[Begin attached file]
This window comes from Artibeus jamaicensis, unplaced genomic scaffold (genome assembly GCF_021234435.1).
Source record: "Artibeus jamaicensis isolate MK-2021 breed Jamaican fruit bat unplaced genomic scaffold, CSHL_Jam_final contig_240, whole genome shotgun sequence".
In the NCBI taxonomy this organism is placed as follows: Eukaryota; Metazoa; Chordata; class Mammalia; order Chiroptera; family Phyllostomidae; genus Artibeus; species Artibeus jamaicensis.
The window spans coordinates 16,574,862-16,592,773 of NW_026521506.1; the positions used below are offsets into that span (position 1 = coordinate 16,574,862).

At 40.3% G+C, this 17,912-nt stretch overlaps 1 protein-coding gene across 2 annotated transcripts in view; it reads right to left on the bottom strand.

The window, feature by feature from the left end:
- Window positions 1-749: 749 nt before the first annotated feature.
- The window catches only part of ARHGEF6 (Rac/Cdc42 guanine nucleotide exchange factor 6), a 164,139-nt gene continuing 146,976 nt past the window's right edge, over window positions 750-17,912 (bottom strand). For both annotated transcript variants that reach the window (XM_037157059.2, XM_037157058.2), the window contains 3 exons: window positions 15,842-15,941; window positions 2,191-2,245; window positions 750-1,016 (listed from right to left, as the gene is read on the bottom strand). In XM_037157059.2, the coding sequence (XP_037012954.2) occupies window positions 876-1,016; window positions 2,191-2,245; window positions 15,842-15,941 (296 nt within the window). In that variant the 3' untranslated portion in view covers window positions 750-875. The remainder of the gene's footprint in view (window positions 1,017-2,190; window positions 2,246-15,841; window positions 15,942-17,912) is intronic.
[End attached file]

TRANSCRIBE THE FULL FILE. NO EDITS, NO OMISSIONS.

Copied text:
This window comes from Artibeus jamaicensis, unplaced genomic scaffold (genome assembly GCF_021234435.1).
Source record: "Artibeus jamaicensis isolate MK-2021 breed Jamaican fruit bat unplaced genomic scaffold, CSHL_Jam_final contig_240, whole genome shotgun sequence".
In the NCBI taxonomy this organism is placed as follows: Eukaryota; Metazoa; Chordata; class Mammalia; order Chiroptera; family Phyllostomidae; genus Artibeus; species Artibeus jamaicensis.
The window spans coordinates 16,574,862-16,592,773 of NW_026521506.1; the positions used below are offsets into that span (position 1 = coordinate 16,574,862).

At 40.3% G+C, this 17,912-nt stretch overlaps 1 protein-coding gene across 2 annotated transcripts in view; it reads right to left on the bottom strand.

The window, feature by feature from the left end:
- Window positions 1-749: 749 nt before the first annotated feature.
- The window catches only part of ARHGEF6 (Rac/Cdc42 guanine nucleotide exchange factor 6), a 164,139-nt gene continuing 146,976 nt past the window's right edge, over window positions 750-17,912 (bottom strand). For both annotated transcript variants that reach the window (XM_037157059.2, XM_037157058.2), the window contains 3 exons: window positions 15,842-15,941; window positions 2,191-2,245; window positions 750-1,016 (listed from right to left, as the gene is read on the bottom strand). In XM_037157059.2, the coding sequence (XP_037012954.2) occupies window positions 876-1,016; window positions 2,191-2,245; window positions 15,842-15,941 (296 nt within the window). In that variant the 3' untranslated portion in view covers window positions 750-875. The remainder of the gene's footprint in view (window positions 1,017-2,190; window positions 2,246-15,841; window positions 15,942-17,912) is intronic.